However, the findings from the research suggest that the student teachers surveyed (future primary teachers) did not like social studies, ranking it 10th out of 13 subjects they themselves studied at primary school, and 9th out of 14 studied at secondary school. A large percentage had not studied any social studies in upper secondary school (14 per cent in Year 11 and 20 per cent in Year 12). Very few intended studying Social Studies Education at university – less than 10 per cent in any semester. Reynolds and Moroz (1998, 50-51) note that teachers who lack knowledge rely more heavily on available resources and this implies the continued employment of methods (such as use of text books) which they themselves found boring. 

The student teachers’ dislike of social studies implies that in their future teaching there will be a lack of enthusiasm and less effective teaching with a consequential detriment to student learning outcomes. Their lack of content in social studies suggests also that their understanding of the learning area may be an issue and there are implications in particular for specific social studies areas, such as political science, which is studied at upper secondary level by a very small minority of student teachers. Political science has a central role in civics and citizenship education.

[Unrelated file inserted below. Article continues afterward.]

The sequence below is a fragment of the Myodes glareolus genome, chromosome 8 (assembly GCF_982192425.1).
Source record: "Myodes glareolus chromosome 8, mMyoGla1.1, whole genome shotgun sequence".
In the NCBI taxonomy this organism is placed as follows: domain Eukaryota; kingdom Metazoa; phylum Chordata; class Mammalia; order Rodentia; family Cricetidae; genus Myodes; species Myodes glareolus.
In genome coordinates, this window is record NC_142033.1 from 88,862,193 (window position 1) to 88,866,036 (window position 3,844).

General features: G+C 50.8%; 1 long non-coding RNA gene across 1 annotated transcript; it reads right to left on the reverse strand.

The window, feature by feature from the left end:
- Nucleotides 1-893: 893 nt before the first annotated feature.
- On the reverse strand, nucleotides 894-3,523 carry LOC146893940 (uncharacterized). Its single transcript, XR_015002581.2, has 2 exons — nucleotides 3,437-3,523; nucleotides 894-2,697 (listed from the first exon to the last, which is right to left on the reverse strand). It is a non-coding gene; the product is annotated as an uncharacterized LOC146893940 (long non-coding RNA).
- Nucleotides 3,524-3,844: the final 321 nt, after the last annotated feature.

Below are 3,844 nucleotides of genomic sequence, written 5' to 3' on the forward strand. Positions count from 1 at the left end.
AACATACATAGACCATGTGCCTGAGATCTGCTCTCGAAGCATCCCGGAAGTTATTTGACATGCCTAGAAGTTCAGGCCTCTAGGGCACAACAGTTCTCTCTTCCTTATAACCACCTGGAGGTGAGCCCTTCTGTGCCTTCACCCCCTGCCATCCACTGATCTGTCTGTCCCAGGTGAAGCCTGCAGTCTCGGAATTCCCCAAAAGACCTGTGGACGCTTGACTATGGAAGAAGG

A separate investigation undertaken locally by Reynolds (1999, 21) indicates that student teachers come from a restricted group within society. They are predominantly female, under 25 years-of-age and from the Anglo-Celtic cultural heritage (with three quarters Australian-born with Anglo-Celtic heritage and another 10 per cent from (British) Commonwealth countries). Students from Aboriginal, Asian and non-English-speaking backgrounds generally are under represented.